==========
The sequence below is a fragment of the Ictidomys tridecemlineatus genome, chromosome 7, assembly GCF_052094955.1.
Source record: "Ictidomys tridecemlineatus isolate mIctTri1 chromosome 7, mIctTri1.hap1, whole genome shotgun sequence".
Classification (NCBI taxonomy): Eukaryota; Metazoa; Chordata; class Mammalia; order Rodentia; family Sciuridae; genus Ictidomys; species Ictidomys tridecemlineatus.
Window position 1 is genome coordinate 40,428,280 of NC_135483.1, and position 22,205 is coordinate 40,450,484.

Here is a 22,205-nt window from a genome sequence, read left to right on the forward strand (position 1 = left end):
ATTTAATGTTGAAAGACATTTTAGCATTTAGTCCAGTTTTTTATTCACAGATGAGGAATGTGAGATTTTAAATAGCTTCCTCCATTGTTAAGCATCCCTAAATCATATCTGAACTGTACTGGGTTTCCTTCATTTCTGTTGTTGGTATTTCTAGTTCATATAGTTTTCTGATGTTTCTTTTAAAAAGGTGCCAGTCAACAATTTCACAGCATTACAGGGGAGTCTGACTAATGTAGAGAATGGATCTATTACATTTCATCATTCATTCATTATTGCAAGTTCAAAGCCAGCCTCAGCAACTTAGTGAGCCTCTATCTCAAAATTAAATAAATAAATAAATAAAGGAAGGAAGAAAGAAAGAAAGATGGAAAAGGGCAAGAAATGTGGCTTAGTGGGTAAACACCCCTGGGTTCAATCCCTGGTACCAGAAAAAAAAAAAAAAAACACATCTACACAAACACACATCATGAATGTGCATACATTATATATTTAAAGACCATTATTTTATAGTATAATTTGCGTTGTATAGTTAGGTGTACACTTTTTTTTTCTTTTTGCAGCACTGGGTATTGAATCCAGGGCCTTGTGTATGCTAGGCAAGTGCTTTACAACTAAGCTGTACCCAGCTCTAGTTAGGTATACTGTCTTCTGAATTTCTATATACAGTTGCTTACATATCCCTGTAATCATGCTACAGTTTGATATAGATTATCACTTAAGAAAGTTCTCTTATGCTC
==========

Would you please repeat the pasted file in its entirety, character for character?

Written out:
The sequence below is a fragment of the Ictidomys tridecemlineatus genome, chromosome 7, assembly GCF_052094955.1.
Source record: "Ictidomys tridecemlineatus isolate mIctTri1 chromosome 7, mIctTri1.hap1, whole genome shotgun sequence".
Classification (NCBI taxonomy): Eukaryota; Metazoa; Chordata; class Mammalia; order Rodentia; family Sciuridae; genus Ictidomys; species Ictidomys tridecemlineatus.
Window position 1 is genome coordinate 40,428,280 of NC_135483.1, and position 22,205 is coordinate 40,450,484.

Here is a 22,205-nt window from a genome sequence, read left to right on the forward strand (position 1 = left end):
ATTTAATGTTGAAAGACATTTTAGCATTTAGTCCAGTTTTTTATTCACAGATGAGGAATGTGAGATTTTAAATAGCTTCCTCCATTGTTAAGCATCCCTAAATCATATCTGAACTGTACTGGGTTTCCTTCATTTCTGTTGTTGGTATTTCTAGTTCATATAGTTTTCTGATGTTTCTTTTAAAAAGGTGCCAGTCAACAATTTCACAGCATTACAGGGGAGTCTGACTAATGTAGAGAATGGATCTATTACATTTCATCATTCATTCATTATTGCAAGTTCAAAGCCAGCCTCAGCAACTTAGTGAGCCTCTATCTCAAAATTAAATAAATAAATAAATAAAGGAAGGAAGAAAGAAAGAAAGATGGAAAAGGGCAAGAAATGTGGCTTAGTGGGTAAACACCCCTGGGTTCAATCCCTGGTACCAGAAAAAAAAAAAAAAAACACATCTACACAAACACACATCATGAATGTGCATACATTATATATTTAAAGACCATTATTTTATAGTATAATTTGCGTTGTATAGTTAGGTGTACACTTTTTTTTTCTTTTTGCAGCACTGGGTATTGAATCCAGGGCCTTGTGTATGCTAGGCAAGTGCTTTACAACTAAGCTGTACCCAGCTCTAGTTAGGTATACTGTCTTCTGAATTTCTATATACAGTTGCTTACATATCCCTGTAATCATGCTACAGTTTGATATAGATTATCACTTAAGAAAGTTCTCTTATGCTC